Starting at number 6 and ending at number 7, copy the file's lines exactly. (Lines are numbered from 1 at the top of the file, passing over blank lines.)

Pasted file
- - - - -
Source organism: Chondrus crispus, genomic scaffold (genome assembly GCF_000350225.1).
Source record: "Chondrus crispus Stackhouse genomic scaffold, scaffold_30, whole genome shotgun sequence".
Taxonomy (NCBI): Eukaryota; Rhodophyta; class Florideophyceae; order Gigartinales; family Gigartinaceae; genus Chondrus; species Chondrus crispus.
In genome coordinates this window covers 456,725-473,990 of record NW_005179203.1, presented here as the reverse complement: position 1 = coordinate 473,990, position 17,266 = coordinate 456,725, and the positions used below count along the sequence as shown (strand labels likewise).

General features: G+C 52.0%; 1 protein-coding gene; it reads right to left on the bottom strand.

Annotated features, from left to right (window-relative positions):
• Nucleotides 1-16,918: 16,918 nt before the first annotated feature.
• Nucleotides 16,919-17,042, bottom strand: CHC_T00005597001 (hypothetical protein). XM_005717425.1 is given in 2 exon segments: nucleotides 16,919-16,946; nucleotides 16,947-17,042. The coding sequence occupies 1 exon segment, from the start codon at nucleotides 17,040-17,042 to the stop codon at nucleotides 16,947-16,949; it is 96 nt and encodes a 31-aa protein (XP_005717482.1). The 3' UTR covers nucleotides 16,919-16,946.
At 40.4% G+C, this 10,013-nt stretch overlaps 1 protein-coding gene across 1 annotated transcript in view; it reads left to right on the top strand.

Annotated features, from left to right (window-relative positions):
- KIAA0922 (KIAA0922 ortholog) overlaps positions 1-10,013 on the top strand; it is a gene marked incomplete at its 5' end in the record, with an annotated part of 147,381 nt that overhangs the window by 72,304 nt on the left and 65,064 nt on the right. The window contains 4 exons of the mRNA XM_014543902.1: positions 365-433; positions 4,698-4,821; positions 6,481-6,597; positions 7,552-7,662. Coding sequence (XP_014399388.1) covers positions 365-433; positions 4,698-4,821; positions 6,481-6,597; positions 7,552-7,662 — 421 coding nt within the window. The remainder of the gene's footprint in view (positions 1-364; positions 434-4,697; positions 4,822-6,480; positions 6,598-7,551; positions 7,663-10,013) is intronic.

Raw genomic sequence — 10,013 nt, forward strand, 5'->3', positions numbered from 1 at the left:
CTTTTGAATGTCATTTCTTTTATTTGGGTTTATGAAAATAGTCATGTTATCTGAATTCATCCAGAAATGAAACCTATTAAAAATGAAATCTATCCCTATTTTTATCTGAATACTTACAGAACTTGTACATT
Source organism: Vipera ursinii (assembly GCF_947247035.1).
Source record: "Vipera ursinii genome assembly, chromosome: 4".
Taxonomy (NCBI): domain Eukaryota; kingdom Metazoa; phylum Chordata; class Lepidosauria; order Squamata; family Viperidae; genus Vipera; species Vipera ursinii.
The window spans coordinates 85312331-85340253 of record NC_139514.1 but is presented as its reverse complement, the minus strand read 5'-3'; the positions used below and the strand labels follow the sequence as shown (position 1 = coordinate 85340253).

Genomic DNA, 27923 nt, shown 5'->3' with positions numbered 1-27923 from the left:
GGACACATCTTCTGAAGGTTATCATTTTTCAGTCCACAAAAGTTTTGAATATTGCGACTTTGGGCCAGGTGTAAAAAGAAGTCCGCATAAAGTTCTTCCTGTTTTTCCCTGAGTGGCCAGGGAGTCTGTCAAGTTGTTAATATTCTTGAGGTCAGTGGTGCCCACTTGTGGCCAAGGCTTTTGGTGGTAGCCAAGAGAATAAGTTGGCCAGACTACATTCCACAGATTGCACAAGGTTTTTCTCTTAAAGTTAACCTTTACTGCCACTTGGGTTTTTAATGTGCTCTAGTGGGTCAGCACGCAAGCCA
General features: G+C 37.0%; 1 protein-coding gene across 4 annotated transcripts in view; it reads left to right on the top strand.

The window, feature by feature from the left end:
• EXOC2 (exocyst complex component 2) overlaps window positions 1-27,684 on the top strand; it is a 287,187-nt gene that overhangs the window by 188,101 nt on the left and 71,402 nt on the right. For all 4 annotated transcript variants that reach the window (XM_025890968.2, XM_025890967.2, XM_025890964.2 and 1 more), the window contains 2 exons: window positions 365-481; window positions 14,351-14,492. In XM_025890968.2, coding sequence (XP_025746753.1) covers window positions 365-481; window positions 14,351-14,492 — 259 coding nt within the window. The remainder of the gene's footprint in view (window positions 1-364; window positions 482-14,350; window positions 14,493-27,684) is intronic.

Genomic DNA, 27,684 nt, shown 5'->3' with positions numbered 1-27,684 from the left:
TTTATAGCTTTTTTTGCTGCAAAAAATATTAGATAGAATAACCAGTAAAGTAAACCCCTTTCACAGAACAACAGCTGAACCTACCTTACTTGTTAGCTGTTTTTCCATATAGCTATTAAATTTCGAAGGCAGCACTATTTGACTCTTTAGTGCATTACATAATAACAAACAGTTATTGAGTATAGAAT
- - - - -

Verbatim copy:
Annotated features, from left to right (window-relative positions):
• Nucleotides 1-16,918: 16,918 nt before the first annotated feature.